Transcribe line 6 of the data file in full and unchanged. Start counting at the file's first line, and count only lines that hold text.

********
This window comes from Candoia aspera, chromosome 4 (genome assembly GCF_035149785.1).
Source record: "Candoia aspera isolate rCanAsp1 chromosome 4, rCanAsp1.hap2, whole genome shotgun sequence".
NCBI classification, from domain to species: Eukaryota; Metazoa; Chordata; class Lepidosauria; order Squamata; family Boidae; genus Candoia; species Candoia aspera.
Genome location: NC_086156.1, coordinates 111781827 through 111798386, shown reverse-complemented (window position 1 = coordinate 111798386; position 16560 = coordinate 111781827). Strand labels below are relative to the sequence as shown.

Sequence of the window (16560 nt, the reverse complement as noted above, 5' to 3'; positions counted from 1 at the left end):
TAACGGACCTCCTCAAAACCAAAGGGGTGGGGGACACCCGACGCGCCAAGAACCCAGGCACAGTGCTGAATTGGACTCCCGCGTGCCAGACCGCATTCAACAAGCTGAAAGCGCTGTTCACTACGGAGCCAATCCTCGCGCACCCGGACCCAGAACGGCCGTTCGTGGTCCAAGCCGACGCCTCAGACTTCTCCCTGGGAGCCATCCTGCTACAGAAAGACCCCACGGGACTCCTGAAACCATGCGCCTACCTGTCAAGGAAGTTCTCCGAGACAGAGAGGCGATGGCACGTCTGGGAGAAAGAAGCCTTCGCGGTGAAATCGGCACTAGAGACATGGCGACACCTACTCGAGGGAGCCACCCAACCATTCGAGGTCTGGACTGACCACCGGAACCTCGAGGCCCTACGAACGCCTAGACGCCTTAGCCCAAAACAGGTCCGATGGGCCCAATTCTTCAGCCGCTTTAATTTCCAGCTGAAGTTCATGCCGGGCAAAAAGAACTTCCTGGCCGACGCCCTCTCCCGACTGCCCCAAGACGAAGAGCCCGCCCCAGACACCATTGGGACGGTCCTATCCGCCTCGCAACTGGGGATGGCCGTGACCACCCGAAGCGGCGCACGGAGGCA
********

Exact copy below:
TAACGGACCTCCTCAAAACCAAAGGGGTGGGGGACACCCGACGCGCCAAGAACCCAGGCACAGTGCTGAATTGGACTCCCGCGTGCCAGACCGCATTCAACAAGCTGAAAGCGCTGTTCACTACGGAGCCAATCCTCGCGCACCCGGACCCAGAACGGCCGTTCGTGGTCCAAGCCGACGCCTCAGACTTCTCCCTGGGAGCCATCCTGCTACAGAAAGACCCCACGGGACTCCTGAAACCATGCGCCTACCTGTCAAGGAAGTTCTCCGAGACAGAGAGGCGATGGCACGTCTGGGAGAAAGAAGCCTTCGCGGTGAAATCGGCACTAGAGACATGGCGACACCTACTCGAGGGAGCCACCCAACCATTCGAGGTCTGGACTGACCACCGGAACCTCGAGGCCCTACGAACGCCTAGACGCCTTAGCCCAAAACAGGTCCGATGGGCCCAATTCTTCAGCCGCTTTAATTTCCAGCTGAAGTTCATGCCGGGCAAAAAGAACTTCCTGGCCGACGCCCTCTCCCGACTGCCCCAAGACGAAGAGCCCGCCCCAGACACCATTGGGACGGTCCTATCCGCCTCGCAACTGGGGATGGCCGTGACCACCCGAAGCGGCGCACGGAGGCA